to ID fish. What to look for....
identifying a fish, there are several things that you should
be looking for. Below are the terms used in most of the Fish
ID books and guides for the different "parts"
and markings of a fish. Please note that the pictures below
are not of an actual fish. I've just used a generic looking
fish for an easier comparison.
1 page printable version of the 4 diagrams below can be
downloaded here for free.
This file requires Adobe Acrobat to open and print.
When looking at a fish, it is important to take note of the
anatomy of the fish. Notice the Dorsal, Caudal, Ventral,
Anal, and Pectoral Fins. Some fish have a stubby
Caudal Fin, while others are wider and forked. Are there significant
markings on any of these fins? Some fish have a spiky dorsal
fin, and some don't.
does the fish have a barbel? If so, you can probably
narrow it down to the Goatfish
looking at a fish, also try to observe the proportions and
general shape of the body.
the fish long and slender like a Wrasse?
it boxy shaped like a Puffer?
it shaped like a flat oval disc or plate like
is the shape of the tail? The head? The mouth?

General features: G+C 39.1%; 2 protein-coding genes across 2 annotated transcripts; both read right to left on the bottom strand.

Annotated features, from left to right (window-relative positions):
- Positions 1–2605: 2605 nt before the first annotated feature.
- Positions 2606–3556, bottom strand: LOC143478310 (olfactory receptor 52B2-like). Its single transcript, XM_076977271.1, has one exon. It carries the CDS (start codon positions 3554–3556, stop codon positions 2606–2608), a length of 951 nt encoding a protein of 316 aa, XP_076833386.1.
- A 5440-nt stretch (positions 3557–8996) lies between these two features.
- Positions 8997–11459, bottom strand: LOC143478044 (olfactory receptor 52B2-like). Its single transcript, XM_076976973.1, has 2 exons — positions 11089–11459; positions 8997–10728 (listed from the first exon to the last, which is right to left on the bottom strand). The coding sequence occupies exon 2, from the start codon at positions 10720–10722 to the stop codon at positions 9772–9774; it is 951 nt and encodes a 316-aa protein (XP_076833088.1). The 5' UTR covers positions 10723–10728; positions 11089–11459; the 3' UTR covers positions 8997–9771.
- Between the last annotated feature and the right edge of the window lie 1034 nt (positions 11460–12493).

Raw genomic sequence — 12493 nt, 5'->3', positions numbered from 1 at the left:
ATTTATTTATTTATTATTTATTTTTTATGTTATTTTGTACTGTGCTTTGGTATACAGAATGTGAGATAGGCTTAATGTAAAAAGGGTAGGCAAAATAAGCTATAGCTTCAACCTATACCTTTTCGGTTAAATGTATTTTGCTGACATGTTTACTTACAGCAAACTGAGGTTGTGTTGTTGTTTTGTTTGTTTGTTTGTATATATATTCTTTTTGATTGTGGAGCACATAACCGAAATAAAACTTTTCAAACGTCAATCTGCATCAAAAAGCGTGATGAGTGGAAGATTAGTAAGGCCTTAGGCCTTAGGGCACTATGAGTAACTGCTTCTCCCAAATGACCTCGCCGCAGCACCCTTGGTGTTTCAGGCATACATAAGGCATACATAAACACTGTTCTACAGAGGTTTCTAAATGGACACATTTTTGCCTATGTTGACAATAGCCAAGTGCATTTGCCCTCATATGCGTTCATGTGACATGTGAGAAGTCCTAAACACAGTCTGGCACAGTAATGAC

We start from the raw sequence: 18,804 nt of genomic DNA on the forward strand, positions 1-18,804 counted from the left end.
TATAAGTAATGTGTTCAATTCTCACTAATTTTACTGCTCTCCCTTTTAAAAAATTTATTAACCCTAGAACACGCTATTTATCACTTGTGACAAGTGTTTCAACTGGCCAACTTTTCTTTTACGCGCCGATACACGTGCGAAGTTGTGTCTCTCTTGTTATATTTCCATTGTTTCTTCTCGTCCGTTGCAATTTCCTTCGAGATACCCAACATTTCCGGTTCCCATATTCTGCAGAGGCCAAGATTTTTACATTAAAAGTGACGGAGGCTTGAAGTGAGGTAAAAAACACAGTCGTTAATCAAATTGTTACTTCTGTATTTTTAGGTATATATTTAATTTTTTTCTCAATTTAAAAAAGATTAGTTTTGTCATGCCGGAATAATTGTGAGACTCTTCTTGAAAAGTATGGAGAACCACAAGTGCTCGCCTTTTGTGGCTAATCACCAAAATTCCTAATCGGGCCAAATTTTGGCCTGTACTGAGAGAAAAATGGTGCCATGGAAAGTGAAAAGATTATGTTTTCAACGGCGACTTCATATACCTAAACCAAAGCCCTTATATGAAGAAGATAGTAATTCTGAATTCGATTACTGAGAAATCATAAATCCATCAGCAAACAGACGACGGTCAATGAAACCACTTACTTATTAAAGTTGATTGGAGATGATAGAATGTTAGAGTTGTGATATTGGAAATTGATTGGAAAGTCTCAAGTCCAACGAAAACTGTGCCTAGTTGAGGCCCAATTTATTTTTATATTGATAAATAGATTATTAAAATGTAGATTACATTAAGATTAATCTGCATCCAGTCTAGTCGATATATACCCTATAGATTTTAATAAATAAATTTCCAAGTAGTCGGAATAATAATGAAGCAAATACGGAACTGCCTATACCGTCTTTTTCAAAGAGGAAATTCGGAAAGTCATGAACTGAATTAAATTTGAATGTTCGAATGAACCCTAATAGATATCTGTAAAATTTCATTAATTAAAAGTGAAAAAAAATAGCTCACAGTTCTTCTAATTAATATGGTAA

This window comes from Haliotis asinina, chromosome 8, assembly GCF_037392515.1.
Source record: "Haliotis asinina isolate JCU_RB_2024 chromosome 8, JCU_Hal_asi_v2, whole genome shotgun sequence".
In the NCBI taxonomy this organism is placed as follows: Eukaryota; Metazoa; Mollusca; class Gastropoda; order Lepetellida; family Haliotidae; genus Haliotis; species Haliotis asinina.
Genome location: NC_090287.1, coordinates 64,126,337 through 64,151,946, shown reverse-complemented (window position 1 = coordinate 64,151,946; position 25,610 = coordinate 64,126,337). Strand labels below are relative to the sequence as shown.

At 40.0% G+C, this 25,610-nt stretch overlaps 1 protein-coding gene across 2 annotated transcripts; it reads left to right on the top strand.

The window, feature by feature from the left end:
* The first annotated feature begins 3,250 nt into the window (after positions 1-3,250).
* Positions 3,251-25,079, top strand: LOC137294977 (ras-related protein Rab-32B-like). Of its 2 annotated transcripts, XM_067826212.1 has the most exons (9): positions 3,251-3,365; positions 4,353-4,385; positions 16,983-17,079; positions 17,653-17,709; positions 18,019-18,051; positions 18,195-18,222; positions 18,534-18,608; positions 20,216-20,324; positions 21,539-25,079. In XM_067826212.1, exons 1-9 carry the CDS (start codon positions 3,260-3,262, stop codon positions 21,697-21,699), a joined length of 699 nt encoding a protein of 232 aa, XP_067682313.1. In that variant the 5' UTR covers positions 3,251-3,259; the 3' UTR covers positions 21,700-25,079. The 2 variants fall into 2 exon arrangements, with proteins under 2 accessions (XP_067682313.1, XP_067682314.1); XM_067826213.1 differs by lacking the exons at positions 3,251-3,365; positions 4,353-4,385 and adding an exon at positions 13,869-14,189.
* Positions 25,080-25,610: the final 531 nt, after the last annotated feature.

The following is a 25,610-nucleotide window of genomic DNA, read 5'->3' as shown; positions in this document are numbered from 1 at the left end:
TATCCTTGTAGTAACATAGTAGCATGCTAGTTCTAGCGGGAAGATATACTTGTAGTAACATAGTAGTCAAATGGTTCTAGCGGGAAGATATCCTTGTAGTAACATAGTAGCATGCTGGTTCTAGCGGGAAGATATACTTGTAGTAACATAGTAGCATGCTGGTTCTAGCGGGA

thing to look for is what the fish uses to swim. A Parrotfish
uses it's Pectoral Fins to swim, while a Triggerfish uses
it's Dorsal and Anal fins to swim, and of course many fish
use their Caudal (Tail) fin to get around.
Although color can often play an important role in identifying
a fish, it is most often the markings on the fish that
help you find the identity. If you rely on colors alone, you'll
often be back on the beach, scratching your head wondering
what that fish was.
a look and try get used to the markings below. The names used
for these markings are the most used in Fish
ID books. When observing a fish, are those lines on it
horizontal? Vertical? Angled? And what about that spot?
Is it a single spot? Does it have a ring around
it? Is there more than one?
Where are these spots? Where are the lines? These are
some things that you should be thinking of as you try to remember
what a fish looked like. The more you get used to looking
for these things, the easier it will be to spot them out in
Click on a marking on the images below to see a sample of
that particular marking on a real fish!
Start learning what to look for in a fish, and soon you'll be
identifying fish like a pro. And remember to practice, practice,